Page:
Malignant peripheral nerve sheath tumor of the spine after radiation therapy for Hodgkin's lymphoma.
We report the development of a malignant peripheral nerve sheath tumor (MPNST) in 2 patients after irradiation for Hodgkin's lymphoma. Clinicians should be aware of this uncommon, but important fatal complication of radiation therapy. The first case is a 37-year-old man who was diagnosed with nodular sclerosing (NS) Hodgkin's lymphoma and underwent successful mantle radiation. He presented to our neurosurgery service with a left C6 radiculopathy 6 years later. The second case is a 30-year-old female diagnosed with NS Hodgkin's lymphoma. She did well with extensive radiotherapy until 5 years later when she developed severe right arm and chest pain secondary to recurrent lymphoma. After aggressive radio- and chemotherapy, she presented to the neurosurgery service with a right Horner's syndrome, right C6 radiculopathy, and weakness of her right triceps and wrist extensors. Both patients obtained magnetic resonance imaging revealing intradural extramedullary cervical nerve root associated mass lesions. Two years after radiation therapy for his Hodgkin's lymphoma, the first patient underwent a C6 laminectomy at an outside institution for resection of a benign neurofibroma. Four years later, he underwent a posterior C5-7 laminectomy with lateral mass plate fusion and partial excision of a recurrent mass diagnosed as a MPNST. The second patient underwent a C5-6 hemilaminectomy and partial resection of a tumor also pathologically consistent with MPNST. We present 2 case reports of patients who developed neurofibrosarcomatous tumors with malignant transformation after undergoing radiation therapy for Hodgkin's lymphoma. Despite prompt surgical resection, these tumors exhibited aggressive behavior. Numerous cases of soft tissue tumors have been described to arise in areas of prior radiation therapy; however, there have been rare reports of de novo MPNST after radiation therapy, especially in the setting of Hodgkin's lymphoma. Postirradiation MPNST should be considered in the differential diagnosis of a painful, enlarging mass in a previously irradiated area.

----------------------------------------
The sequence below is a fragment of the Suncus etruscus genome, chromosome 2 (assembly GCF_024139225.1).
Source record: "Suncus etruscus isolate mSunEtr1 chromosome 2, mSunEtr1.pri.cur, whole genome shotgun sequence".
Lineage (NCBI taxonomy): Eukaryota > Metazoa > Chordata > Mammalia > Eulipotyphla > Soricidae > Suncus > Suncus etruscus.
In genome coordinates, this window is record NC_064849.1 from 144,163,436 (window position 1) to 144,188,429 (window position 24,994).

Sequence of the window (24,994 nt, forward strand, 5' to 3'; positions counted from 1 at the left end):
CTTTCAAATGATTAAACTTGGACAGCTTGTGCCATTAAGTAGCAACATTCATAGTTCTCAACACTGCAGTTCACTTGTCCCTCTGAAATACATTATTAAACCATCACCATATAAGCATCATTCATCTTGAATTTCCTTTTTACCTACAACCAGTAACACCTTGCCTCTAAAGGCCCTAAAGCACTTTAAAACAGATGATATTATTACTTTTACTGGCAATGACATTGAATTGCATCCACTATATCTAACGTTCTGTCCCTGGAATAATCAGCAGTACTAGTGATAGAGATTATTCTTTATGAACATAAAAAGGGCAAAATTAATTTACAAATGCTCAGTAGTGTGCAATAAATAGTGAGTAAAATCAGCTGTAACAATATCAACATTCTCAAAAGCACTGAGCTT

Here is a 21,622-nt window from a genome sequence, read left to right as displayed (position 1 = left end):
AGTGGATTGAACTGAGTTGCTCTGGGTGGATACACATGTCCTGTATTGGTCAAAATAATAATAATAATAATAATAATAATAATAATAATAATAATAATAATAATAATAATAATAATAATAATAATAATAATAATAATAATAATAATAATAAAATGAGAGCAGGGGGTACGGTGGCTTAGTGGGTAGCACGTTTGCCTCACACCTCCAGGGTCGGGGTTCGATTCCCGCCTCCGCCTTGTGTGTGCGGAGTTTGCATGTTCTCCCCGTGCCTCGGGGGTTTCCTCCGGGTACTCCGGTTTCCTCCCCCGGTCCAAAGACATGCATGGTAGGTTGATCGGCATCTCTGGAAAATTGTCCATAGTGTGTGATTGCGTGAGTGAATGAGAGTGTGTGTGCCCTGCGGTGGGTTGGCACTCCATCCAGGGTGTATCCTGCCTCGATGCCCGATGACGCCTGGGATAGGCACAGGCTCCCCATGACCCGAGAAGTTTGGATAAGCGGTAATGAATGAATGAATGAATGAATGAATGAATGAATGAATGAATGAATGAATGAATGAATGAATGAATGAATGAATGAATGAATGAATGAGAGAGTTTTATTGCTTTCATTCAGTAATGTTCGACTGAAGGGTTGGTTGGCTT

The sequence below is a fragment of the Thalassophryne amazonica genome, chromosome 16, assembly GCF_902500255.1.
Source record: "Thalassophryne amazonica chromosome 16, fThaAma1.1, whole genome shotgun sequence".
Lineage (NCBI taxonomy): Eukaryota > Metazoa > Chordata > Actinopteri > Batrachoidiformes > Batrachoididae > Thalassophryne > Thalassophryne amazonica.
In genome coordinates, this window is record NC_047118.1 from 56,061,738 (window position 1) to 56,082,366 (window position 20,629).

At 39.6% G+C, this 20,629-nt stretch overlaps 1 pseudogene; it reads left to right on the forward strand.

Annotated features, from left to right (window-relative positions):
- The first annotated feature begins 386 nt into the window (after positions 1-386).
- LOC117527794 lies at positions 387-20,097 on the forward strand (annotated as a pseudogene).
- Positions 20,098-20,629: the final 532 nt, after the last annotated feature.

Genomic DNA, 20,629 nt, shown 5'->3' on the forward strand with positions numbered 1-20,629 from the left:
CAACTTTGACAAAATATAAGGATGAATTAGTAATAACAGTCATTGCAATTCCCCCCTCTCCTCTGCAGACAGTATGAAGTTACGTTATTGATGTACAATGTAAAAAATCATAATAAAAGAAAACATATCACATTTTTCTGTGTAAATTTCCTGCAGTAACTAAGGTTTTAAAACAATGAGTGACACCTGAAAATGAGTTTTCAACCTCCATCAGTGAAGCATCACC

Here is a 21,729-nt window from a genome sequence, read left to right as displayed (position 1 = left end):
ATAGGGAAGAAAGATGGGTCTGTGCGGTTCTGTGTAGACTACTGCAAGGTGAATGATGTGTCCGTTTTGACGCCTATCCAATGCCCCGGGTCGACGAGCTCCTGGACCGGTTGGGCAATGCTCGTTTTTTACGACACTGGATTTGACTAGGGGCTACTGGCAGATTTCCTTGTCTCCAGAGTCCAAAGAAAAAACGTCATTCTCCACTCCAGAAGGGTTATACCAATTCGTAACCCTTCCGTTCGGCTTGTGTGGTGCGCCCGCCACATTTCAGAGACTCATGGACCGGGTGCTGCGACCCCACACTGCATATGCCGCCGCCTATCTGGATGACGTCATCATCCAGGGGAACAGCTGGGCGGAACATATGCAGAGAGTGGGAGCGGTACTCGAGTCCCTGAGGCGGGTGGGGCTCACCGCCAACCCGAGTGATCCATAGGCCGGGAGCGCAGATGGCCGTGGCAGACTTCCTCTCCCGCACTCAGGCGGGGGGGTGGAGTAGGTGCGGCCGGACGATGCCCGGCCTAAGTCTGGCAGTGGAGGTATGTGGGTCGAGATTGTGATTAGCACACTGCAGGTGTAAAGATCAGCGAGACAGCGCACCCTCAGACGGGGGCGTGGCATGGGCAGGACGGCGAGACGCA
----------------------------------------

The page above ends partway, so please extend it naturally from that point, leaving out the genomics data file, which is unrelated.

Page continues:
Adamson, DC; Cummings, TJ; Friedman, AH
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